Audrey Hepburn: The Sorority Girl’s Pin-Up

You may see this image on a daily basis if you go to college.

On a college campus you can’t miss the familiar outline of Holly Golightly from Breakfast at Tiffany’s (1961) with her cigarette holder while wearing a long black gown on the back of a sorority T-shirt. And of course under that photo will be Chanel’s quote “A girl should be two things: classy and fabulous.” (Though that is completely ironic, because Givenchy dressed Hepburn in most of her films).

If you don’t believe me, scroll through this blog that describes itself as a “celebration of Greek Life.” There are at least 4 posts about both Audrey Hepburn and Coco Chanel.

Sororities have taken the stylish, gamine star and are using her as their unofficial spokes person for the pay-for-your-friends groups.

Photoshopped Audrey Hepburn head on an ADPI body.

She is on their t-shirts, event fliers, posters in their dorm rooms, coffee cups, keychains and Facebooks. Miss Hepburn helps announce fall and spring recruitment, formals and bake sales they have to raise money for their charities. If Audrey Hepburn was a business, it would be one of the wealthiest companies in the United States.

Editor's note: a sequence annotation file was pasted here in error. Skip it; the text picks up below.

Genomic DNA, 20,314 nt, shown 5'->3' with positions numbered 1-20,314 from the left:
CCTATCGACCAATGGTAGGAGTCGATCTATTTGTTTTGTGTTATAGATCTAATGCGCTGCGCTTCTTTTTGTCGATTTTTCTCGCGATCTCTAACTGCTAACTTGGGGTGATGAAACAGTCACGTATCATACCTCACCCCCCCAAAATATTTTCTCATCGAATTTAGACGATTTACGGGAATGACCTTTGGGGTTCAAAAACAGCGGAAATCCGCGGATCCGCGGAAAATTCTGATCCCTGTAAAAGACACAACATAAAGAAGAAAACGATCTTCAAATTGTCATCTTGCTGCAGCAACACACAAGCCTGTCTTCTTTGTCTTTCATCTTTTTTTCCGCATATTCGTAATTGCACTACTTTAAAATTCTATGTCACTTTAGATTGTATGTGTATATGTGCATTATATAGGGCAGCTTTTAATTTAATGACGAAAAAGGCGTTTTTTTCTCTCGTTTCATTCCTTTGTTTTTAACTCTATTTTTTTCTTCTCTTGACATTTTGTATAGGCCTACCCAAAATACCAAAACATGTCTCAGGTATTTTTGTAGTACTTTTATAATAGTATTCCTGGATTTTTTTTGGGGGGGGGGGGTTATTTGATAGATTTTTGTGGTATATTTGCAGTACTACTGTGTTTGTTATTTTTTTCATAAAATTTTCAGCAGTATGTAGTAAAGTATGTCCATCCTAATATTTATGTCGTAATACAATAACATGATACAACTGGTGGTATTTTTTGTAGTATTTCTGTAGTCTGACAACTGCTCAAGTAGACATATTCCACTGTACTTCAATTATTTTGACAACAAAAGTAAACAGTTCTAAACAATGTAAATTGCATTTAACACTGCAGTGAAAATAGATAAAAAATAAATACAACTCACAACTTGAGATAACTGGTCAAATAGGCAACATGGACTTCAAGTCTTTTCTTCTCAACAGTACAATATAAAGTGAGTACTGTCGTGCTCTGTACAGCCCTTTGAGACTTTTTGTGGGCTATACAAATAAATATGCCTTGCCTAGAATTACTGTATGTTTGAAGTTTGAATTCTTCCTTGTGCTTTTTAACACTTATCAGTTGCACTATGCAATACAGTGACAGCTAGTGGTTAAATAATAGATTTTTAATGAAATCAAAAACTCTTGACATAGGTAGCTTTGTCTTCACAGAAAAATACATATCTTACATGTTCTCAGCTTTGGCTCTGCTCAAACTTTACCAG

Once in my photography class, I even heard a boy ask who Audrey Hepburn was and my friend Dominic Beamer responded, “You know, she’s that lady who is on the back of all of the sorority t-shirts.”

But why pick on Audrey Hepburn? At the start of her career, she was described as having enormous eyebrows, rat chewed bangs and horse teeth. Does that sound glamorous or sexy?

I think a large part is the Givenchy outfits in “Breakfast at Tiffany’s.”  Who can forget the black dress she wears in front of Tiffany’s, the pink party dress she wears when Fred dies or even her brown trench coat?  However, Givenchy also designed the clothes for “Sabrina“, “Charade” and “How to Steal a Million.” Why don’t we see an outline of Audrey in that crazy helmet hat from “How to Steal a Million” or the dress she wows the Lamarees with at the exclusive dinner party in “Sabrina.”

Audrey Hepburn was one of my first favorite actresses when my movie love began. My love with her started with “Sabrina” and then Funny Face.”  I eventually made my way around to “Breakfast At Tiffany’s.”